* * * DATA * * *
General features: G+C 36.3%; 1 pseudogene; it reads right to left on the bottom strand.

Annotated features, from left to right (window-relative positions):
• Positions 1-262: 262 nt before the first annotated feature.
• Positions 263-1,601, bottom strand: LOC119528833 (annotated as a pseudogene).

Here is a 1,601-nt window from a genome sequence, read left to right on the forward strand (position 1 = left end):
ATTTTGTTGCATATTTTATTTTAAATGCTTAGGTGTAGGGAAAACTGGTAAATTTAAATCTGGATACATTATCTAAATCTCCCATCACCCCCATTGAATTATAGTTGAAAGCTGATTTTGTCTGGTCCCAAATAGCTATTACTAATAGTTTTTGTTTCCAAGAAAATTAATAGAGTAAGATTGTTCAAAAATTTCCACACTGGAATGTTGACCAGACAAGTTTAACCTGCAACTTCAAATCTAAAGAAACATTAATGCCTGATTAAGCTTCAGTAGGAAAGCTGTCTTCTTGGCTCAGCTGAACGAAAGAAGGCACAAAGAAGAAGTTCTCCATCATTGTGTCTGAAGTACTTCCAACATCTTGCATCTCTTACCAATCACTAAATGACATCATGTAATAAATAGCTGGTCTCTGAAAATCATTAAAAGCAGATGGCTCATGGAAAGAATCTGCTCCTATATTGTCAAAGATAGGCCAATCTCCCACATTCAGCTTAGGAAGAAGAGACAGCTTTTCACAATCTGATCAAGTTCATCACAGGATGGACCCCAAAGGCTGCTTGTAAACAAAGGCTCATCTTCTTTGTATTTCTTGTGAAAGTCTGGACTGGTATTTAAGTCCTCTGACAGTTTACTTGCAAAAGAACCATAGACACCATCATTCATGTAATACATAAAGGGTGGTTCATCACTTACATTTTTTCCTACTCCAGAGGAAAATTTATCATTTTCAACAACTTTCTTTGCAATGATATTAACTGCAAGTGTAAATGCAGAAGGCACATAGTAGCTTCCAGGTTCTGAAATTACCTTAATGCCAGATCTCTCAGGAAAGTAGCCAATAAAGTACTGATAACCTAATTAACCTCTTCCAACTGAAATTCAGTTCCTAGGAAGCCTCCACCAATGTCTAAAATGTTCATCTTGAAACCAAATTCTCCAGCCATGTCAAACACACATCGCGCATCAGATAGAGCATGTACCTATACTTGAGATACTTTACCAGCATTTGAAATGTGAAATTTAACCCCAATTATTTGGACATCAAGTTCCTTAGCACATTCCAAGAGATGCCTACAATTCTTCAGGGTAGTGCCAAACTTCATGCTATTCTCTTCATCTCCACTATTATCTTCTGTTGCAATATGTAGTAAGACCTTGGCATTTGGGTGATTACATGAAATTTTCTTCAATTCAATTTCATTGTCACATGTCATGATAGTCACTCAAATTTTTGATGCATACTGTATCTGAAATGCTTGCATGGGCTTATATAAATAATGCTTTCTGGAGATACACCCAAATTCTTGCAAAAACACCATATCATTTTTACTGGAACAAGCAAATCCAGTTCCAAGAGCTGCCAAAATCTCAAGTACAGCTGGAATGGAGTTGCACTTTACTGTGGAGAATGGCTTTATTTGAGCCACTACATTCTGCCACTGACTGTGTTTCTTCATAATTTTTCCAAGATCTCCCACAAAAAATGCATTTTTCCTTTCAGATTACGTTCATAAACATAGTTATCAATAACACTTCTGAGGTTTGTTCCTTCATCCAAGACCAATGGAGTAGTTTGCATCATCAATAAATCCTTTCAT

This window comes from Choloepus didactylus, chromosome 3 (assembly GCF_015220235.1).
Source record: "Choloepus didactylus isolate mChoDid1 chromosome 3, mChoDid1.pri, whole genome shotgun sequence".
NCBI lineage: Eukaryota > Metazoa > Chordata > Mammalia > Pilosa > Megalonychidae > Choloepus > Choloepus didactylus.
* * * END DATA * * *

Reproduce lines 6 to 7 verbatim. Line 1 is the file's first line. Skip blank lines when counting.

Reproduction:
ATTTTGTTGCATATTTTATTTTAAATGCTTAGGTGTAGGGAAAACTGGTAAATTTAAATCTGGATACATTATCTAAATCTCCCATCACCCCCATTGAATTATAGTTGAAAGCTGATTTTGTCTGGTCCCAAATAGCTATTACTAATAGTTTTTGTTTCCAAGAAAATTAATAGAGTAAGATTGTTCAAAAATTTCCACACTGGAATGTTGACCAGACAAGTTTAACCTGCAACTTCAAATCTAAAGAAACATTAATGCCTGATTAAGCTTCAGTAGGAAAGCTGTCTTCTTGGCTCAGCTGAACGAAAGAAGGCACAAAGAAGAAGTTCTCCATCATTGTGTCTGAAGTACTTCCAACATCTTGCATCTCTTACCAATCACTAAATGACATCATGTAATAAATAGCTGGTCTCTGAAAATCATTAAAAGCAGATGGCTCATGGAAAGAATCTGCTCCTATATTGTCAAAGATAGGCCAATCTCCCACATTCAGCTTAGGAAGAAGAGACAGCTTTTCACAATCTGATCAAGTTCATCACAGGATGGACCCCAAAGGCTGCTTGTAAACAAAGGCTCATCTTCTTTGTATTTCTTGTGAAAGTCTGGACTGGTATTTAAGTCCTCTGACAGTTTACTTGCAAAAGAACCATAGACACCATCATTCATGTAATACATAAAGGGTGGTTCATCACTTACATTTTTTCCTACTCCAGAGGAAAATTTATCATTTTCAACAACTTTCTTTGCAATGATATTAACTGCAAGTGTAAATGCAGAAGGCACATAGTAGCTTCCAGGTTCTGAAATTACCTTAATGCCAGATCTCTCAGGAAAGTAGCCAATAAAGTACTGATAACCTAATTAACCTCTTCCAACTGAAATTCAGTTCCTAGGAAGCCTCCACCAATGTCTAAAATGTTCATCTTGAAACCAAATTCTCCAGCCATGTCAAACACACATCGCGCATCAGATAGAGCATGTACCTATACTTGAGATACTTTACCAGCATTTGAAATGTGAAATTTAACCCCAATTATTTGGACATCAAGTTCCTTAGCACATTCCAAGAGATGCCTACAATTCTTCAGGGTAGTGCCAAACTTCATGCTATTCTCTTCATCTCCACTATTATCTTCTGTTGCAATATGTAGTAAGACCTTGGCATTTGGGTGATTACATGAAATTTTCTTCAATTCAATTTCATTGTCACATGTCATGATAGTCACTCAAATTTTTGATGCATACTGTATCTGAAATGCTTGCATGGGCTTATATAAATAATGCTTTCTGGAGATACACCCAAATTCTTGCAAAAACACCATATCATTTTTACTGGAACAAGCAAATCCAGTTCCAAGAGCTGCCAAAATCTCAAGTACAGCTGGAATGGAGTTGCACTTTACTGTGGAGAATGGCTTTATTTGAGCCACTACATTCTGCCACTGACTGTGTTTCTTCATAATTTTTCCAAGATCTCCCACAAAAAATGCATTTTTCCTTTCAGATTACGTTCATAAACATAGTTATCAATAACACTTCTGAGGTTTGTTCCTTCATCCAAGACCAATGGAGTAGTTTGCATCATCAATAAATCCTTTCAT

This window comes from Choloepus didactylus, chromosome 3 (assembly GCF_015220235.1).